Prayer can happen anywhere, anytime. When you feel the impulse to pray, act on it.
3. Make Space to Listen for Him First
Spending time alone to talk to God might feel a bit scary for some. We’re talking to God, who already knows everything about us and what we need. So, what should we say?
Well, prayer is like having a chat. Just like you talk to a friend, God listens when you pray. Even if it feels like you’re just talking out loud to yourself, God is always listening. Jesus said, if you ask for something, you’ll receive it. If you look for something, you’ll find it. If you knock on a door, it’ll open for you (Matthew 7:7–8).
Every day, God may surprise you by showing you something or making you think about something in a new way. But the best way to hear God is through the Bible (2 Timothy 3:16). Before you pray, read a little bit from the Bible. It will help you understand more about God and inspire your prayers (Hebrews 4:12).
So when you sit to pray, let God speak first by reading the Bible. It’s like having God whisper in your ear. The words from the Bible can inspire what you want to say to Him. After you’ve read a bit and thought about it, then you can talk about what’s going on in your life. Start by understanding God through His word, and then talk to Him like you would talk to a friend.
4. Use a Framework for Prayer to Help Guide You
Sometimes prayer will simply erupt from your heart, but other times we aren’t sure exactly what to prayer. Paul tells us in Romans that the Spirit helps us here. But it can also be helpful to use a framework to guide your prayer time. Here are a few options:
- ACTS: Acknowledge-Confess-Thanks-Supplication. Acknowledge: Praise Him for His goodness, greatness, power… Confess: Speak to Him about your sin and shortcomings that need to be voiced. Thanks: Show Him gratitude for everything He’s done and given you. Supplication: Pray for friends, family, the church, your city, and other needs you’re aware of.
- TWI: Thanking – Worshipping – Interceding. Start with thanksgiving, then move into worship and praise, and finish by interceding on the behalf of others.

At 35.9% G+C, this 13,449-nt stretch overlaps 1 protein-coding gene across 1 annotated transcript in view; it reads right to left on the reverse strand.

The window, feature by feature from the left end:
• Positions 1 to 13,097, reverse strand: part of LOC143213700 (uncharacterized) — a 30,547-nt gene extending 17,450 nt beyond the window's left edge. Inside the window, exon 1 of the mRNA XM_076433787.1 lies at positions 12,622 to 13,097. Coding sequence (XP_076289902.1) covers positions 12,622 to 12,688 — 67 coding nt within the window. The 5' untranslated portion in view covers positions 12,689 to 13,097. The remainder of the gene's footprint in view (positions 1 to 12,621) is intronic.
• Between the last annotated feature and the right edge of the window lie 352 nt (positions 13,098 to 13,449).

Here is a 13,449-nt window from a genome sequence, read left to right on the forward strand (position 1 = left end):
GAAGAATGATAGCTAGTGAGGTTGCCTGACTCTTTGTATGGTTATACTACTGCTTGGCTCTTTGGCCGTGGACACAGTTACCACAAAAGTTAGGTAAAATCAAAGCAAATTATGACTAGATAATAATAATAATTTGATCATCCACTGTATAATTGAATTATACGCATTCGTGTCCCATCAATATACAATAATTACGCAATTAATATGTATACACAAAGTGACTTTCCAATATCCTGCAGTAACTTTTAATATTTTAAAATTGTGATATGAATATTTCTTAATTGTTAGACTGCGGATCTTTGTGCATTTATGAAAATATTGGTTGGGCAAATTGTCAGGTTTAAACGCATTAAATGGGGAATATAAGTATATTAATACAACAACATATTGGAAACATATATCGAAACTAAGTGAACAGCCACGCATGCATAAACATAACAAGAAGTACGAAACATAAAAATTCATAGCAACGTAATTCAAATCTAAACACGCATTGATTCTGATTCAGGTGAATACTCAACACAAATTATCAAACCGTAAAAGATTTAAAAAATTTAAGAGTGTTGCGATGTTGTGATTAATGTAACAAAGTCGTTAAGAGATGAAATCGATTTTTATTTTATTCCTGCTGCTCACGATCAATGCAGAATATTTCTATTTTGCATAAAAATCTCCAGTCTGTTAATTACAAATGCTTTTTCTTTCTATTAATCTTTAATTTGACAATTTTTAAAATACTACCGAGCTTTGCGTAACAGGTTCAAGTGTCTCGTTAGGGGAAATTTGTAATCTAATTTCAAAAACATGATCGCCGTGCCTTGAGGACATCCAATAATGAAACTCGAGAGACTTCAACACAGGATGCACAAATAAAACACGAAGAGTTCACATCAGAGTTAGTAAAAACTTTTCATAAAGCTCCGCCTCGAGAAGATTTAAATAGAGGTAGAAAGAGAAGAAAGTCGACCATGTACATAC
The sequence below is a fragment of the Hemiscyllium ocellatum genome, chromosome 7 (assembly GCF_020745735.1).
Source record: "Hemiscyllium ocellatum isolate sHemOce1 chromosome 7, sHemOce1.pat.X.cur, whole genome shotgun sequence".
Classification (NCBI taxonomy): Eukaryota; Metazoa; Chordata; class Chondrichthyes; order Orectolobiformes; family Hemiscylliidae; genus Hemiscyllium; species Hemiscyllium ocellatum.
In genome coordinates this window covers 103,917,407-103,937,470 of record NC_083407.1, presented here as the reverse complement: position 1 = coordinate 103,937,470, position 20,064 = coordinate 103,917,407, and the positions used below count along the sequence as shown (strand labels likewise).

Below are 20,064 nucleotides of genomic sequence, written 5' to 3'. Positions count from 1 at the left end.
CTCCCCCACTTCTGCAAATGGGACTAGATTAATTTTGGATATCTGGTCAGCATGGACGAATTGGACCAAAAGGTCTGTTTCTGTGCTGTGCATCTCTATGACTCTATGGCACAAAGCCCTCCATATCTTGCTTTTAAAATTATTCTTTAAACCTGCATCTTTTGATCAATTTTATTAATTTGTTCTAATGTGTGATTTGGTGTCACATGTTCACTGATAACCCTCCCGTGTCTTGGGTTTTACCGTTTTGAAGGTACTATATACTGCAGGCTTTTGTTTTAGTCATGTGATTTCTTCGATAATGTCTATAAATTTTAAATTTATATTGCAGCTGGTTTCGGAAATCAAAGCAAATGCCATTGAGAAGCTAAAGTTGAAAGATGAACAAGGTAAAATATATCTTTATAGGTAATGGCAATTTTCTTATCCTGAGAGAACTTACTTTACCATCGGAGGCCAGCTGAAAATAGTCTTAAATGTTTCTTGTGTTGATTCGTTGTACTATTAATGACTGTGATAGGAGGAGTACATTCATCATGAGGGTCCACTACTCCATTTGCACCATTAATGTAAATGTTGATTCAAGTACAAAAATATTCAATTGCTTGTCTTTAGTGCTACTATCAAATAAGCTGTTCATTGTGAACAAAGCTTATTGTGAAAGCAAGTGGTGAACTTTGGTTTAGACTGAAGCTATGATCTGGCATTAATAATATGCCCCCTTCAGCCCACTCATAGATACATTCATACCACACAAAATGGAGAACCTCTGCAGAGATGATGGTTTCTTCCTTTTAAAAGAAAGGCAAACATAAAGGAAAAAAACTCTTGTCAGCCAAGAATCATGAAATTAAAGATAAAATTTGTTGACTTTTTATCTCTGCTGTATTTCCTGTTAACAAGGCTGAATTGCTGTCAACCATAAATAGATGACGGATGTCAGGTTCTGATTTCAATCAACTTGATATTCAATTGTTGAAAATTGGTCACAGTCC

- Use the Lord’s Prayer. ACTS is very similar, but if you can’t remember the acronym, just pull up the Lord’s Prayer and pray through it following Jesus’ structure.
5. Ask Whatever You Wish in Prayer (and be expectant)
Sometimes we only pray about small, routine things. We forget to talk to God about the big problems in our life or the world. We think God doesn’t care about little things, and can’t help with the big ones. Because of this, we don’t ask for His help as much as we should.
We need to remember that God can do anything, even the things that seem impossible to us. For example, could we pray for a large group of people in Bangladesh, none of whom are Christians yet, to become Christians? That might seem too big to us, but nothing is too big for God (Genesis 18:14).
Can we ask God to end bad things like sex-trafficking in India and other places? We might think it’s too big a problem, but the Bible says God can do much more than we can even imagine (Ephesians 3:20). Jesus said if you have even a tiny bit of faith, you can tell a mountain to move and it will (Matthew 17:20). We need to believe that and pray for big things.
We also need to believe that God cares about our everyday life, even the little things. Going to work on a Monday morning, taking care of the kids, talking to a friend, getting a good night’s sleep, or sticking to a budget. We shouldn’t worry about these things. Instead, we should tell God about them in our prayers (Philippians 4:6). So don’t be scared to pray about big things or small things. God cares about them all.
Learn How to Pray Over a Lifetime
There’s are probably some “wrong” ways to pray: in pride, to impress others, with contempt, without faith… but there isn’t necessarily one “right” way to pray. God wants to hear from you like a father wants to hear from his children and like a best friend wants to hear from their friend.
This journey is less about learning how to pray, and more about learning a person. You’re building a relationship with the God of the universe. It’s a lifetime journey.